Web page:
Which Filters for Landscape Photographers?
A discussion about creative filters on an Internet forum got me thinking, and prompted me to post a quick article here on a question new landscape/seascape/cityscape photographers often ask: Which filters should I buy?
I personally recommend Lee filters (although I have a HiTech filter in my rig), and use the Lee filter holder and adapter ring.
I shoot cityscapes, landscapes and seascapes, and generally do not use graduated ND filters for cityscapes, as I tend to only shoot at twilight, or otherwise when the light is soft and low in contrast.
- 1.2 (four-stop) soft GND;
- 0.9 (three-stop) soft GND;
- 0.6 (two-stop) soft GND;
- two 0.9 (three-stop) ND; and
- ten-stop ND.
Apart from the 1.2 GND, this is the combination I use. (At the time I bought my filters, the 1.2 GND may not have been available.)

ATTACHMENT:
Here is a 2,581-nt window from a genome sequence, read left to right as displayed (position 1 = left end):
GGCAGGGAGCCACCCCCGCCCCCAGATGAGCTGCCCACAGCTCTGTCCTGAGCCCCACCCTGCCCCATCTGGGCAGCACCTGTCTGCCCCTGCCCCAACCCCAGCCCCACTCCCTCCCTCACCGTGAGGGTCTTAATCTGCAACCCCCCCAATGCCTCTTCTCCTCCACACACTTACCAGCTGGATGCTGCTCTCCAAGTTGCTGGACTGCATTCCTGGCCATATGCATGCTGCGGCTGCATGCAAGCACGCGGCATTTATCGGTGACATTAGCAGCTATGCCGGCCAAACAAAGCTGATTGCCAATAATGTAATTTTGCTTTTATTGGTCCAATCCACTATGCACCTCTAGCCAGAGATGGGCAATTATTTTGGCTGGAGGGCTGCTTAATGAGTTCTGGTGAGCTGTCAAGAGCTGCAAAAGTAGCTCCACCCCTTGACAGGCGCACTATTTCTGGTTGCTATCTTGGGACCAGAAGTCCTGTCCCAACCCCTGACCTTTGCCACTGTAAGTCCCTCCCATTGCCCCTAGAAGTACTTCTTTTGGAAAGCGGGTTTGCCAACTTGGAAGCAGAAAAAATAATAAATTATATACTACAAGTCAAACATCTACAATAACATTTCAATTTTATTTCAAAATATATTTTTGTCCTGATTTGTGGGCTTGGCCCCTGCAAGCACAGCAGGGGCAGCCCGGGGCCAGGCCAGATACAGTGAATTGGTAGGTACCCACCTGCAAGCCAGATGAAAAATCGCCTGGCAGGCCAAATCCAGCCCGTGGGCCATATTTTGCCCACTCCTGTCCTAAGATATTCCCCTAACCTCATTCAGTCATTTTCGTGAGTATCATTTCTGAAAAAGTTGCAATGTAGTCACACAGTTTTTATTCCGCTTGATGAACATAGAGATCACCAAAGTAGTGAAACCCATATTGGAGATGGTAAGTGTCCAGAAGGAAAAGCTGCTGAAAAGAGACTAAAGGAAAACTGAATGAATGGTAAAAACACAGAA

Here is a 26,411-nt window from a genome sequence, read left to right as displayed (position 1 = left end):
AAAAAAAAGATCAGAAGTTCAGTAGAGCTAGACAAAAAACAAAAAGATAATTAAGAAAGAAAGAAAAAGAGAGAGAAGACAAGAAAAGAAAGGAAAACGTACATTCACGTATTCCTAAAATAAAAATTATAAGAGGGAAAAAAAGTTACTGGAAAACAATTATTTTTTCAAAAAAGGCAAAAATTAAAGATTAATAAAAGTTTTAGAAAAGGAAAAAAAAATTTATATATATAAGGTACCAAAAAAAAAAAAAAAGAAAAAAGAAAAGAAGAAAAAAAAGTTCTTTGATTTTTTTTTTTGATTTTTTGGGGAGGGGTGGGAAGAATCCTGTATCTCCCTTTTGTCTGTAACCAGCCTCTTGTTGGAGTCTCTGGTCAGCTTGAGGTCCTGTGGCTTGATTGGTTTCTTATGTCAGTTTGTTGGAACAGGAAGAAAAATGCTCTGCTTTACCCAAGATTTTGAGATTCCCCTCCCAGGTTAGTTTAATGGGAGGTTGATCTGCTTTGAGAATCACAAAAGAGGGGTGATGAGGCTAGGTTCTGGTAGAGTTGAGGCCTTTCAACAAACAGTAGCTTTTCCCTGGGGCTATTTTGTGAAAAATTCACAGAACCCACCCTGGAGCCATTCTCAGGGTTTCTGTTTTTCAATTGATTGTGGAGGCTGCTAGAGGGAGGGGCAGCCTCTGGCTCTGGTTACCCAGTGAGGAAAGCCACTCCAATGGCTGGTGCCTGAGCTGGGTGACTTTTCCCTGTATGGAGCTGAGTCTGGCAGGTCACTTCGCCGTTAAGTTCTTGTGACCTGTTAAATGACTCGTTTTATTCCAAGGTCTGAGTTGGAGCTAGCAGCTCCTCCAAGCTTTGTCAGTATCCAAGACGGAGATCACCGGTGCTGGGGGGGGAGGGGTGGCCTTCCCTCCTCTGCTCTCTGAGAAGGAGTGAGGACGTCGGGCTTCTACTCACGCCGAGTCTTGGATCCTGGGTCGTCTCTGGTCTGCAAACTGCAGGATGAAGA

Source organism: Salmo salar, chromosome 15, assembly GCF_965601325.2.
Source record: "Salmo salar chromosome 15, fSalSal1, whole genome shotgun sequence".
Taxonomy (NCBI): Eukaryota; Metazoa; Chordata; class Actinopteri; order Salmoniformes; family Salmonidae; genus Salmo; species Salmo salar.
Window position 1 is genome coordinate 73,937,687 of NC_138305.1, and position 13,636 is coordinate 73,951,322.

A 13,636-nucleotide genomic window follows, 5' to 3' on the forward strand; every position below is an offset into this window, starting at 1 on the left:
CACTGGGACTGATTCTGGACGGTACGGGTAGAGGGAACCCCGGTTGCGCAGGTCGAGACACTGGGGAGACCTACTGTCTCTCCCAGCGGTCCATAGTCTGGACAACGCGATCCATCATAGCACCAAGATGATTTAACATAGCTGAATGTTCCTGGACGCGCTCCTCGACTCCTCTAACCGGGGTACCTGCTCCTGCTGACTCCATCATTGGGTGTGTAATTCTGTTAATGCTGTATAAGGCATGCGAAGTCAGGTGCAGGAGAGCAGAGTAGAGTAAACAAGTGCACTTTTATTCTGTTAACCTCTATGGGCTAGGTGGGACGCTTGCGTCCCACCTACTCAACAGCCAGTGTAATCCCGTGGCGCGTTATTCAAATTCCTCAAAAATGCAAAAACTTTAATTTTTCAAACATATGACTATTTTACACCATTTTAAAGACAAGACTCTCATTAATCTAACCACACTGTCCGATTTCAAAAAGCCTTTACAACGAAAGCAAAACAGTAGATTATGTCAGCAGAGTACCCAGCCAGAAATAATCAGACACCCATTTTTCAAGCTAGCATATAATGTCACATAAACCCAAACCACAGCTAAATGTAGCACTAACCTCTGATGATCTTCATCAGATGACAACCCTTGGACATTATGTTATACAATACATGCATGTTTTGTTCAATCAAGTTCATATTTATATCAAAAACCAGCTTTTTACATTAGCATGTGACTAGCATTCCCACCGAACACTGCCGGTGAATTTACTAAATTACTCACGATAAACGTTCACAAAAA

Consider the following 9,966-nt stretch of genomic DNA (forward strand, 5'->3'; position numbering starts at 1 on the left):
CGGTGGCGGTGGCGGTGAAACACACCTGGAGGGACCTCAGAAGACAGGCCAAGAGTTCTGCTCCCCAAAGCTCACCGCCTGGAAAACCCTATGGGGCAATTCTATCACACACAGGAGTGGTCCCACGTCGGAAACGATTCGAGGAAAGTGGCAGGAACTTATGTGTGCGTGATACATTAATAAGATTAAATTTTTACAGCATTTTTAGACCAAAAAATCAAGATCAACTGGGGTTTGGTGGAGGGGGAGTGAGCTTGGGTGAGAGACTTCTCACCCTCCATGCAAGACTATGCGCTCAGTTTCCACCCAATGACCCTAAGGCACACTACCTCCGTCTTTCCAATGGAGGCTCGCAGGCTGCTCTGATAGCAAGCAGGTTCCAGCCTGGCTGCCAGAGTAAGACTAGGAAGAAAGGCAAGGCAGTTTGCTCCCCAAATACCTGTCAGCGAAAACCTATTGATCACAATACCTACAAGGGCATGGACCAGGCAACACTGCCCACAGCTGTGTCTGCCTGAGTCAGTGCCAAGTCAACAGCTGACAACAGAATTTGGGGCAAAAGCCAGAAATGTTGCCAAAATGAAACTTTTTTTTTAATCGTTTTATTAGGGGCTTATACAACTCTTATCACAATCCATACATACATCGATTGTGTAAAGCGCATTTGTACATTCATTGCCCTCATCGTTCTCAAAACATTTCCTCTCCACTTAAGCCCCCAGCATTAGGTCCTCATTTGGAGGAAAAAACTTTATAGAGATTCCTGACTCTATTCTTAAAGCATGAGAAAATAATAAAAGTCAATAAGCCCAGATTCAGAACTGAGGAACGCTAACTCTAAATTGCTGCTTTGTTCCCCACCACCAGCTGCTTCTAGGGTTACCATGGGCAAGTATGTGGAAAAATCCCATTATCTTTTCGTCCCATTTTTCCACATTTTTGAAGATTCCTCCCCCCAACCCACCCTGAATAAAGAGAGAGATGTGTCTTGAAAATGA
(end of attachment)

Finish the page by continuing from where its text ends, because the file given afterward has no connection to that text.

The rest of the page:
I sometimes stack both of my grads, which provides for a five-stop transition.
My view is that 0.3 (one-stop) grads are useless in harsh Australian light. For the money a good grad filter costs, I would recommend something far more effective.
Some people recommend using hard grads for scenes with flat horizons (eg, ocean views), but in my experience of having shot a lot of seascape images, I have never found soft grads to be lacking. Soft grads offer more flexibility and a less-pronounced transition between filtered and unfiltered subject matter.
Now, Lee filters are not particularly cheap, and buying all of the above equipment will be a rather expensive undertaking; so if I had to recommend a single filter to someone whose budget is only so accommodating, I would recommend the 0.9 soft grad.
Similarly, if someone could only have one neutral-density filter, I would recommend 0.9.
A three-stop filter of either kind provides a good middle-of-the-road approach if one's limitation is a single filter.
Natutrally, a photographer will quickly find a single filter limiting, but as a starting point it will provide sufficient flexibility.
Published on Saturday, 24th January, 2015.